As the Libor scandal intensifies, some of the scrutiny has shifted from the role of the banks to the role of the regulators who potentially either actively ignored the rate-rigging happening under their noses, or outright encouraged it. This was the accusation leveled by former Barclays Bank CEO Bob Diamond (who stands to still get his full salary and benefits despite the resignation) at the Bank of England, who he said intimated that the bank’s Libor submissions were coming in too high, creating a perception that the bank was in financial trouble (which it was at the time, so this suggests the Bank of England wanted to cover that up).

Yesterday, Bank of England deputy governor Paul Tucker denied any encouragement:

Mr. Tucker testified that while senior officials had maintained regular contact with senior managers at Barclays after the collapse of Lehman Brothers in 2008, he was not informed of the effort to manipulate the London interbank offered rate, or Libor. The rate is used as a benchmark for trillions of dollars of corporate loans, home mortgages and derivatives around the world.

“I was not aware of allegations of lawbreaking until the last few weeks,” Mr. Tucker said during more than two hours of questioning [...]

The British official said his phone call to Mr. Diamond was to remind the Barclays chief that people in the markets were questioning whether the British bank had access to financing.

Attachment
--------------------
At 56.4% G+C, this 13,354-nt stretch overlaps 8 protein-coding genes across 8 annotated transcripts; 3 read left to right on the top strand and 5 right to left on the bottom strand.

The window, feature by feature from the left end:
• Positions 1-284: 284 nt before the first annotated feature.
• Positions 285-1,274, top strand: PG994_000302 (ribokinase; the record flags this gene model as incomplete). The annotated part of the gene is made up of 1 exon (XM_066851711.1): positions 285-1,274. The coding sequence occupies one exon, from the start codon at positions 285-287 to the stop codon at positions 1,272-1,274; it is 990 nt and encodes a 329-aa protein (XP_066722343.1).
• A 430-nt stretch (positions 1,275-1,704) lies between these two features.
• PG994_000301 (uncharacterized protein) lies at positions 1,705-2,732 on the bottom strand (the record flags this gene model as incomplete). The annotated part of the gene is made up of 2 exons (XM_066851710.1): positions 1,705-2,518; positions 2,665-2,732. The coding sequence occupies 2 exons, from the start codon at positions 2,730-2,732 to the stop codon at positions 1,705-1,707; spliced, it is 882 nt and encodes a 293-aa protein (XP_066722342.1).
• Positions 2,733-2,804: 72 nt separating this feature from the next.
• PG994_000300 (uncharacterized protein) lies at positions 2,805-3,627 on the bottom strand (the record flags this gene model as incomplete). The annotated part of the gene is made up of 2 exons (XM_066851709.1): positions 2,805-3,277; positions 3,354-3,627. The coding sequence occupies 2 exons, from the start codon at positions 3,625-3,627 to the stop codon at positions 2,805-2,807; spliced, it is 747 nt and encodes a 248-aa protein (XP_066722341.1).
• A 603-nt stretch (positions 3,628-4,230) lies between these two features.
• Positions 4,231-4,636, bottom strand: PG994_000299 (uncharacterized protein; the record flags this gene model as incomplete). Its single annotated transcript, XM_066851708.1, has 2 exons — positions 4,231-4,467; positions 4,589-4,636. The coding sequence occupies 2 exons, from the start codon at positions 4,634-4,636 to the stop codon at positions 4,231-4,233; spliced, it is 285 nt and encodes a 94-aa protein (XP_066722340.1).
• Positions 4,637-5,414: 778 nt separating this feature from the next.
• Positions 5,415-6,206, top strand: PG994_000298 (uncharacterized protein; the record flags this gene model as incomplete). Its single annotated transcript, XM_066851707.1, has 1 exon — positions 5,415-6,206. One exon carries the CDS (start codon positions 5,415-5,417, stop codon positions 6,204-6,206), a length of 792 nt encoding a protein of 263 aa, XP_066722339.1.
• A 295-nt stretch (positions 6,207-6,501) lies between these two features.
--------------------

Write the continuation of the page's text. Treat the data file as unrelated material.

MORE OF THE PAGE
“I wanted to make sure that Barclays’ day-to-day funding issues didn’t push it over the cliff,” Mr. Tucker said.

More from The Guardian on yesterday’s hearing before Parliament. At least one MP openly stated that “We have what appear to any reasonable person as the lowballing of rates.”

We’re right at the beginning of finding out what role any of the central banks might have played in fixing the Libor. But we have enough information to know of the regulatory paralysis in the face of this scandal. Reuters reports today that the Federal Reserve Bank of New York knew as far back as 2007, when it was under the direction of current US Treasury Secretary Timothy Geithner, about the Libor rigging. The NY Fed even offered proposals to London for reforming the Libor process back in 2008.

The role of the Fed is likely to raise questions about whether it and other authorities took enough action to address concerns they had about the way Libor rates were set, or whether their struggle to keep the banking system afloat through the financial crisis meant the issue took a backseat.

A New York Fed spokesperson said in a statement that “in the context of our market monitoring following the onset of the financial crisis in late 2007, involving thousands of calls and emails with market participants over a period of many months, we received occasional anecdotal reports from Barclays of problems with Libor.

“In the spring of 2008, following the failure of Bear Stearns and shortly before the first media report on the subject, we made further inquiry of Barclays as to how Libor submissions were being conducted. We subsequently shared our analysis and suggestions for reform of Libor with the relevant authorities in the UK.”